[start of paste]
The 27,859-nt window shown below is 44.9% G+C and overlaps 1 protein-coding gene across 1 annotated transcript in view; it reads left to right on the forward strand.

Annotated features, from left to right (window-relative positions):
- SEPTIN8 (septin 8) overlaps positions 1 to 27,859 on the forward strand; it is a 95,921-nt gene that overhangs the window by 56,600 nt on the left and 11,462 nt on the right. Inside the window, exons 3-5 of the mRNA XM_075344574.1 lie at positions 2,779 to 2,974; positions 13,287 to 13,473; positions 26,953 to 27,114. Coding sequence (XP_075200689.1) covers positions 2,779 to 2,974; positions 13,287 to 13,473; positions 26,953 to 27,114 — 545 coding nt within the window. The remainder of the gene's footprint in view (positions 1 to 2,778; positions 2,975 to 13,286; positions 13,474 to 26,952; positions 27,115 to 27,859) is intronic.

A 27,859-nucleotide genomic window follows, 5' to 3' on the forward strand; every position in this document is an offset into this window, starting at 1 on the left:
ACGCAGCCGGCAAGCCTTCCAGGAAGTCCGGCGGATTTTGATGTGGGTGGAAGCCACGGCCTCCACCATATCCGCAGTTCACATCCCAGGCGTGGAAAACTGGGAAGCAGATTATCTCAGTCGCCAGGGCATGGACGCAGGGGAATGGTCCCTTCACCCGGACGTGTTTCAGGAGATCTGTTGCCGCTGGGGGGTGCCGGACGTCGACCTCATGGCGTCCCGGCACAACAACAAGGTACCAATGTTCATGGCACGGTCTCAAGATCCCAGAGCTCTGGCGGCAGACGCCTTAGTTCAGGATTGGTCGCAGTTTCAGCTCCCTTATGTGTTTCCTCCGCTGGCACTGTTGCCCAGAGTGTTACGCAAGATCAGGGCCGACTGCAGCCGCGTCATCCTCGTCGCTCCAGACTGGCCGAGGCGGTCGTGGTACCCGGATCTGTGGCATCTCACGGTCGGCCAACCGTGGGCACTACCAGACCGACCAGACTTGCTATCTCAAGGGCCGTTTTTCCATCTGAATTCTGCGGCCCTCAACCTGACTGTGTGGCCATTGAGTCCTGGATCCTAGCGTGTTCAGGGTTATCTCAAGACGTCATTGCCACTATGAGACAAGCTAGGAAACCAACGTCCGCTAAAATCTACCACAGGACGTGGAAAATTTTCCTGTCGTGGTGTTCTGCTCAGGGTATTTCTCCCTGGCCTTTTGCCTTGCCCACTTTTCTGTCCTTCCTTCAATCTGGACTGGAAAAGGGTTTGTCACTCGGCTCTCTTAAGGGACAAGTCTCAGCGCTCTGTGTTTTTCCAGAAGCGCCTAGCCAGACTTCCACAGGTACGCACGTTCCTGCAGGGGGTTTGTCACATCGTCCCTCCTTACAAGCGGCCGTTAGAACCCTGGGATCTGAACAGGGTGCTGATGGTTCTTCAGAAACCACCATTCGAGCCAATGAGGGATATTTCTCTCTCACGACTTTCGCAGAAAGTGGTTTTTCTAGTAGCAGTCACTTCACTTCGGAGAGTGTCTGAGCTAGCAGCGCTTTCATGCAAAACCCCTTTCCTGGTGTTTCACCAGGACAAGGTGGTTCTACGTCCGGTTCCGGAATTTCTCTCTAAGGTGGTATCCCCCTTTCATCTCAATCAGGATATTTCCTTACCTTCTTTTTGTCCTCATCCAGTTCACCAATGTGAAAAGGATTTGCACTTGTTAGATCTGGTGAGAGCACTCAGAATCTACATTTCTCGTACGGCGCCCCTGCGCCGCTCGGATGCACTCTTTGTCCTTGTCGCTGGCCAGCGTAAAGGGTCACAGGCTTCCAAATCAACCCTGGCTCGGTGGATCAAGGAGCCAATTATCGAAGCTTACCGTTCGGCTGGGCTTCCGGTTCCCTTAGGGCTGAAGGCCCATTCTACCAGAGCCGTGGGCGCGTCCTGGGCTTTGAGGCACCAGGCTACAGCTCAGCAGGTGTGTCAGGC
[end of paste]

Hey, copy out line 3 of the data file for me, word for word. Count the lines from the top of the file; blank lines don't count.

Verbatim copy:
- SEPTIN8 (septin 8) overlaps positions 1 to 27,859 on the forward strand; it is a 95,921-nt gene that overhangs the window by 56,600 nt on the left and 11,462 nt on the right. Inside the window, exons 3-5 of the mRNA XM_075344574.1 lie at positions 2,779 to 2,974; positions 13,287 to 13,473; positions 26,953 to 27,114. Coding sequence (XP_075200689.1) covers positions 2,779 to 2,974; positions 13,287 to 13,473; positions 26,953 to 27,114 — 545 coding nt within the window. The remainder of the gene's footprint in view (positions 1 to 2,778; positions 2,975 to 13,286; positions 13,474 to 26,952; positions 27,115 to 27,859) is intronic.